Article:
Travel and Coronavirus
Temporary Coronavirus restrictions and travel advice applies until Monday 26th October.
Click for details
Share your personal walking route experiences in Scotland, and comment on other peoples' reports.
Warning Please note that hillwalking when there is snow lying requires an ice-axe, crampons and the knowledge, experience and skill to use them correctly. Summer routes may not be viable or appropriate in winter. See winter information on our skills and safety pages for more information.
1 post • Page 1 of 1
Ben Vorlich and Stuc a'Chroin from the south
by StevieC » Thu Jun 27, 2013 12:48 pm
Route description: Ben Vorlich and Stuc a'Chroin
Munros included on this walk: Ben Vorlich (Loch Earn), Stuc a'Chroin
Date walked: 23/06/2013
Time taken: 8 hours
Distance: 24 km4 people think this report is great. Register or Login free to be able to rate and comment on reports (as well as access 1:25000 mapping).
This is a long day, but a rewarding one if you enjoy a bit of solitude rarely found on one of the country's busier hills.
Start from a parking area past the car park for Bracklinn Falls, just north of Callander. Go through the gate at the car park and the parking area is about 2km further on.
Looking towards Braeleny farm
From the parking area head north on the track towards Braeleny farm. Continue through the farmyard on the track, continuing roughly north towards Arivurichardich. About 2km after passing through the farm you will see a wee bothy on your right, and just after this is your first major obstacle - crossing the Keltie Water. There used to be a bridge apparently, but now it's just a matter of taking your time and picking a crossing point - actually this is a confluence of two rivers and I ended up crossing both as this was easiest.
Wee bothy just south of Keltie Water crossing
Once over, continue on track leading to Arivurichardich - the reservoir that feeds the Keltie Water is on your left.
View across to reservoir
When you reach Arivurichardich you will see that it is basically a couple of abandoned cottages/outbuildings. Pass by the left of the main cottage and into the overgrown garden. Head for the back of the garden and look for the gate into the adjoining field. On the OS Explorer map, the path is marked as passing outside of the field boundary across the slopes of Meall Odhar. Actually it goes through the field and heads to its northern corner and then continues towards the bealach. I missed this path on the way out and ended up wading through waist-high ferns for most of this section!
Cottage at Arivurichardich - pass the left gable end of this into the garden
Looking across to reservoir from slopes of Meall Odhar
View up the glen from slopes of Meall Odhar
Once you reach Meall na h-lolaire it is time to turn northwest and unfortunately lose a lot of the height you have gained thus far, heading for the river crossing at Dubh Choirein. A bit peaty and boggy in places this stretch, but not too bad, and eventually you are rewarded with great views of Ben Vorlich and Stuc a'Chroin and the glen they surround.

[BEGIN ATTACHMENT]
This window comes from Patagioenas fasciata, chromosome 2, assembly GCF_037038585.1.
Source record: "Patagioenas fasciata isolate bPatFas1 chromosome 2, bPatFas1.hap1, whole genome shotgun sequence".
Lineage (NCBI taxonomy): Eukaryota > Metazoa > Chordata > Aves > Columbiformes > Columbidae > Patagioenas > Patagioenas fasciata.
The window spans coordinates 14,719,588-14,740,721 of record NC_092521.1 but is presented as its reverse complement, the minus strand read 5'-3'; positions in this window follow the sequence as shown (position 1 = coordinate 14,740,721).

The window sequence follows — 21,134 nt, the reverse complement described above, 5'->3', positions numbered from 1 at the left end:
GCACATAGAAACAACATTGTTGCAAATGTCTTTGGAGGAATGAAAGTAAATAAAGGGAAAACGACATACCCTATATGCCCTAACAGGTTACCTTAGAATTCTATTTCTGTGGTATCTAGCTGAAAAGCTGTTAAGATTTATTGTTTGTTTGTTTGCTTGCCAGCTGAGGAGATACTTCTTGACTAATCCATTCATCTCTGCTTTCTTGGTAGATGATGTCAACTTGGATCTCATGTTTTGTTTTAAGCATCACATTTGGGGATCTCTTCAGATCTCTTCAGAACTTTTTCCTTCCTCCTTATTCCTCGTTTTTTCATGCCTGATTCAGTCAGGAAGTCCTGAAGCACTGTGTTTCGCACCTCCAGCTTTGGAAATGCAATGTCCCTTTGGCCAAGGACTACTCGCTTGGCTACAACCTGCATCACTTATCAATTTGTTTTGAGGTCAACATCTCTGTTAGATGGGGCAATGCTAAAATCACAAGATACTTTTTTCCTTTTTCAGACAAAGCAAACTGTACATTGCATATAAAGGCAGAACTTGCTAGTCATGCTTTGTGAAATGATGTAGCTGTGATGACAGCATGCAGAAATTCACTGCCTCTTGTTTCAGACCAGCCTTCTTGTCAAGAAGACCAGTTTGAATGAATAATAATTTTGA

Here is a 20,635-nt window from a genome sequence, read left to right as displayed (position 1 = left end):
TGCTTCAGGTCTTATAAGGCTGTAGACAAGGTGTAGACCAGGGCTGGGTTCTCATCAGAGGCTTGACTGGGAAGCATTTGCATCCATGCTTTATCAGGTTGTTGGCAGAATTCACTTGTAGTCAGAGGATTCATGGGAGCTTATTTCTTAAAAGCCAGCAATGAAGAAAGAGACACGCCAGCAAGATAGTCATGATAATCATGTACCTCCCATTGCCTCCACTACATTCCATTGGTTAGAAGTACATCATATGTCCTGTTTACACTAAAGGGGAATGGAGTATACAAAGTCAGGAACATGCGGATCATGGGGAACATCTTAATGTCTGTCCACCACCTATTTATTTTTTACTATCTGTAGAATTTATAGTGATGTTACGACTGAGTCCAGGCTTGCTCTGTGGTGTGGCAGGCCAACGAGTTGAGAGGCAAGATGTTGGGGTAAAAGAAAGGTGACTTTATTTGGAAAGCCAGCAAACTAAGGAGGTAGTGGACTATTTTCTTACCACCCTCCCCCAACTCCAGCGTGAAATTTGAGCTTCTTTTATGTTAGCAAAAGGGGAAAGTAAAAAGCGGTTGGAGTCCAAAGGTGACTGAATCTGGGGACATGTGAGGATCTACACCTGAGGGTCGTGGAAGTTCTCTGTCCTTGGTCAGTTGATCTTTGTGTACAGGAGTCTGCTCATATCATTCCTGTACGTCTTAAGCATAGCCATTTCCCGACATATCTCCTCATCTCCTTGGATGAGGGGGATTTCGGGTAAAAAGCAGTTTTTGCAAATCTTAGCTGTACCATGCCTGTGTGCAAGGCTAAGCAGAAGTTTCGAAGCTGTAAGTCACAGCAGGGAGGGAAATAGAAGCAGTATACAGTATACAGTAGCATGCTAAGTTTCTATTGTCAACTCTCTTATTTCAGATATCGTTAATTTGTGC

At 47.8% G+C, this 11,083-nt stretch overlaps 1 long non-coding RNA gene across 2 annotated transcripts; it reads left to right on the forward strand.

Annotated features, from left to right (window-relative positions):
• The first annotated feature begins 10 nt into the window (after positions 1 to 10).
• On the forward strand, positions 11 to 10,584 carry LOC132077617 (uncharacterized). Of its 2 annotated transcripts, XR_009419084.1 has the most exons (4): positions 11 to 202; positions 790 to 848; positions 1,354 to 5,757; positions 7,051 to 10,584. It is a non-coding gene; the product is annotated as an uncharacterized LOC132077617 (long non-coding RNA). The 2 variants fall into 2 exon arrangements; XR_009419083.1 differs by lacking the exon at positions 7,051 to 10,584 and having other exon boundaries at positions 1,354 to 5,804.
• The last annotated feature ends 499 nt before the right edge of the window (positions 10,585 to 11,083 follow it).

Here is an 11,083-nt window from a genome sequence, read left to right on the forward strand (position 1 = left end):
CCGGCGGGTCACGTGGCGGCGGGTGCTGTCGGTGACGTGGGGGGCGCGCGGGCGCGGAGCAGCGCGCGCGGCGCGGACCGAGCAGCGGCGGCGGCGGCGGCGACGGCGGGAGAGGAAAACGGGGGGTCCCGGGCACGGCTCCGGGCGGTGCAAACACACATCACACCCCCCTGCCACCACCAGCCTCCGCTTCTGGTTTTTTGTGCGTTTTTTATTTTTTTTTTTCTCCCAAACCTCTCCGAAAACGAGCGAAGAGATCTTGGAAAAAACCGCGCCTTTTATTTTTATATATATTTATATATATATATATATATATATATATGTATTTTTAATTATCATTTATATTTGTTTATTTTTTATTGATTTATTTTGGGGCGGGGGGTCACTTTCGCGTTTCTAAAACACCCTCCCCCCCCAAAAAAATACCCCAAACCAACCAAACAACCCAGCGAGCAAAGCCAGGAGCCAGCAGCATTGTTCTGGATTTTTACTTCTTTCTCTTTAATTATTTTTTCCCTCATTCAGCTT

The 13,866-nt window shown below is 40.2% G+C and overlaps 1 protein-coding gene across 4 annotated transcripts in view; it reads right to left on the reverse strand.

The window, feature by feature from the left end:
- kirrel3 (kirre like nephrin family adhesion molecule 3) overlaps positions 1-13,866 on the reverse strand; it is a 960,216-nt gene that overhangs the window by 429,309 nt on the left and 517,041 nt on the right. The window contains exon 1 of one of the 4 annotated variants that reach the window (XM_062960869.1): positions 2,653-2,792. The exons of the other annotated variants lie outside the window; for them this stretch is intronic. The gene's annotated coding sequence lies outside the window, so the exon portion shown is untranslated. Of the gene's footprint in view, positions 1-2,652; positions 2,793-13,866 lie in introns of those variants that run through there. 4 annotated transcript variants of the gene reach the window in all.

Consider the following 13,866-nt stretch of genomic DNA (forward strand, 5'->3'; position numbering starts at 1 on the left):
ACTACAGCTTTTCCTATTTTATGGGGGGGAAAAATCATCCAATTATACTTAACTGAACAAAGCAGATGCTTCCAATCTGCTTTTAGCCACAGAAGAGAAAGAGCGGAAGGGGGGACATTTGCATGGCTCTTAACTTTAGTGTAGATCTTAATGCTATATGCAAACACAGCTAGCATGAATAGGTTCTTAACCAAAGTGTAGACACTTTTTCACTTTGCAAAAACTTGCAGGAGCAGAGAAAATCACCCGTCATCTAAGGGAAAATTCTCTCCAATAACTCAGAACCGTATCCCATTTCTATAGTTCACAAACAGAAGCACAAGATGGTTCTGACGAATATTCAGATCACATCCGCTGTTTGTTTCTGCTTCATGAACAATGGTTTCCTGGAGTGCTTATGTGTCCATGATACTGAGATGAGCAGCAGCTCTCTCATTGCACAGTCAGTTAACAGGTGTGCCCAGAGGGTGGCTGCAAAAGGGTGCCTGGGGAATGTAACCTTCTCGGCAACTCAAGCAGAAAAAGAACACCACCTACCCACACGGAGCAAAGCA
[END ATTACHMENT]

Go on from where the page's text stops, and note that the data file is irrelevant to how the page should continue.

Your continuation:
Once across the river, the south ridge of Ben Vorlich is in front of you. There is a path, but I only stumbled across it about half way up, so I just got my head down and headed uphill. Incidentally, it took me about 2.5 hours to reach the lower slopes of Ben Vorlich.
Ben Vorlich and Stuc a'Chroin
Approaching the summit of Ben Vorlich
As you approach the summit of Ben Vorlich the going changes from grassy slopes to a bit more rocky, but nothing difficult. Eventually you reach the east top of the hill, and probably your first sight of people all day - the ones who took the easy option and started from Loch Earn! The true summit is the trig point 100m or so west. It had taken me about 4 hours to reach the first summit of the day.
Looking across to the summit from the east top
View of Loch Earn from the summit of Ben Vorlich
Once you reach the summit trig point, carry on west towards the descent to the bealach between the two hills. This is a tricky, rocky descent, made a lot worse with very strong winds. Eventually you reach the low point between the two hills, and have to decide on which route up Stuc a'Chroin to take. There is probably a more direct route than the one I took, but by this time I was knackered and not in the mood for some serious climbing. Off to my right I noticed an obvious path that I reached by climbing over a boulder field. This path takes you up onto the north ridge and round the back of Stuc a'Chroin. Once up on the ridge it was easy going to the summit - about 5.5 hours to this point.
Summit cairn of Stuc a'Chroin
Looking back at Ben Vorlich from summit of Stuc a'Chroin
Now it's time to leave the crowds again and head off south to descend the Aonach Gaineamhach - the southeast ridge of Stuc a'Chroin. Beautiful easy grassy slopes all the way, great stuff and very welcome easy going at this stage.
The Aonach Gaineamhach ridge from Stuc a'Chroin
The path takes you all the way back to Arivurichardich - which is how I know I missed it on the way up, and the path marked on the OS map is a bit out. Now it's simply a matter of retracing your steps back across the river to the farm and eventually to your car. Phew!
I've done these hills both ways now, and I much prefer the solitude of this route to the relatively busy route from Loch Earn.
4 people think this report is great. Register or Login free to be able to rate and comment on reports (as well as access 1:25000 mapping).
1 post • Page 1 of 1
Return to Walk reports - Scotland
We need help to keep the site online.
Walkhighlands community forum is advert free
We need help to keep the site online.
Can you help support Walkhighlands and the online community by setting up a monthly donation by direct debit?
Users browsing this forum: Donp and 51 guests